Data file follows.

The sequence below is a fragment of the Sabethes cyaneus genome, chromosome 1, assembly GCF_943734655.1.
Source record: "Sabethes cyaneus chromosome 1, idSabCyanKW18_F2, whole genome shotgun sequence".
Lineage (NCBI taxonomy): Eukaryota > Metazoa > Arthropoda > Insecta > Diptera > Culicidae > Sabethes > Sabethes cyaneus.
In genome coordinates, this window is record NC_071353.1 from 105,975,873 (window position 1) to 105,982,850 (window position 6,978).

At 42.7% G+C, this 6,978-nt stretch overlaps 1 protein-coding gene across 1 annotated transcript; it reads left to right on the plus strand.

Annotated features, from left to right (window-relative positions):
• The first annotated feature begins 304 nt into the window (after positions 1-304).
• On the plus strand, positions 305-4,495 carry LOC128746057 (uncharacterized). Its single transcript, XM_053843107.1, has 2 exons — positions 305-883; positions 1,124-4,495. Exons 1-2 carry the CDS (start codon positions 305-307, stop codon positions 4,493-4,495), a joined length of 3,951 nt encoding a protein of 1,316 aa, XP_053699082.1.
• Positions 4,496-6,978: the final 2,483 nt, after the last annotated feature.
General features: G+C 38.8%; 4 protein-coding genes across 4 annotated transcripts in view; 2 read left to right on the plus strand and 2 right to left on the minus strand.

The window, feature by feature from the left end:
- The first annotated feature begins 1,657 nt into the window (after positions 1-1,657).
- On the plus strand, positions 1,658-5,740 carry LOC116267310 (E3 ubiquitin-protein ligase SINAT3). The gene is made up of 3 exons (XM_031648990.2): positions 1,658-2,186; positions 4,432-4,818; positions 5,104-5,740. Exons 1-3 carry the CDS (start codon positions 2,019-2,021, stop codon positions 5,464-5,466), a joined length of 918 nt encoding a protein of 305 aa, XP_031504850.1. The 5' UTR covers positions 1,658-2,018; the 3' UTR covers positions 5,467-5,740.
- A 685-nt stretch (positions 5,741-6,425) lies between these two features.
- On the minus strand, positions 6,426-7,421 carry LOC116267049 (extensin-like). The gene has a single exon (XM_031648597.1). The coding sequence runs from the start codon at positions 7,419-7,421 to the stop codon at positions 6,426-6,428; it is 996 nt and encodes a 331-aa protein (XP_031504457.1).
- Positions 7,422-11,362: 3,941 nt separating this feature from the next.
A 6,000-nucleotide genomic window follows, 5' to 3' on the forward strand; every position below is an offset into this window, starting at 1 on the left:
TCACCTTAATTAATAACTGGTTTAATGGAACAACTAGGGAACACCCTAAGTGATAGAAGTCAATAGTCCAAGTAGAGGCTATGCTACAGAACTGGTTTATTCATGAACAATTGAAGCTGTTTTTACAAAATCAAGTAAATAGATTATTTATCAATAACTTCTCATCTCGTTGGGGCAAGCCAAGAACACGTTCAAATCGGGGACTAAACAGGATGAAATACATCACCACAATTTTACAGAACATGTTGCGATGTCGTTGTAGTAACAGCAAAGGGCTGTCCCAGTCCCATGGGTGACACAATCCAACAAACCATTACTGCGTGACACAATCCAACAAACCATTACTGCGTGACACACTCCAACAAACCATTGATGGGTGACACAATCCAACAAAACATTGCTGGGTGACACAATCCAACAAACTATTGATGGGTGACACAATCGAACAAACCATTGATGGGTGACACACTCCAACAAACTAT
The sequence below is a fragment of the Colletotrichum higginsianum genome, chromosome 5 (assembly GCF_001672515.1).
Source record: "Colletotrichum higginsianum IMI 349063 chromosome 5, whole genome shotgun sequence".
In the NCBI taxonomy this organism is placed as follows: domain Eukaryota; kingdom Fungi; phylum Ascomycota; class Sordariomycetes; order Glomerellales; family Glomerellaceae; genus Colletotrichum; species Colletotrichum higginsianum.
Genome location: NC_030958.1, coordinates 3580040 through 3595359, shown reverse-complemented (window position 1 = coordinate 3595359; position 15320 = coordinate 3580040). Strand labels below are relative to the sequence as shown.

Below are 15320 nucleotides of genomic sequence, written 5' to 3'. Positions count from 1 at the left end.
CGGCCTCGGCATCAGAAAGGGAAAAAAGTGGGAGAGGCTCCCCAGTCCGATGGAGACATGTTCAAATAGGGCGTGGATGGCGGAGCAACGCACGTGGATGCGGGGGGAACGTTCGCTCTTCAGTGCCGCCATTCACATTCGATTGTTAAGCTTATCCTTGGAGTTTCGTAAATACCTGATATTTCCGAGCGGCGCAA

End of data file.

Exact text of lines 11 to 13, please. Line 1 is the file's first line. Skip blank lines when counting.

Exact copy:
The window, feature by feature from the left end:
- The first annotated feature begins 1,657 nt into the window (after positions 1-1,657).
- On the plus strand, positions 1,658-5,740 carry LOC116267310 (E3 ubiquitin-protein ligase SINAT3). The gene is made up of 3 exons (XM_031648990.2): positions 1,658-2,186; positions 4,432-4,818; positions 5,104-5,740. Exons 1-3 carry the CDS (start codon positions 2,019-2,021, stop codon positions 5,464-5,466), a joined length of 918 nt encoding a protein of 305 aa, XP_031504850.1. The 5' UTR covers positions 1,658-2,018; the 3' UTR covers positions 5,467-5,740.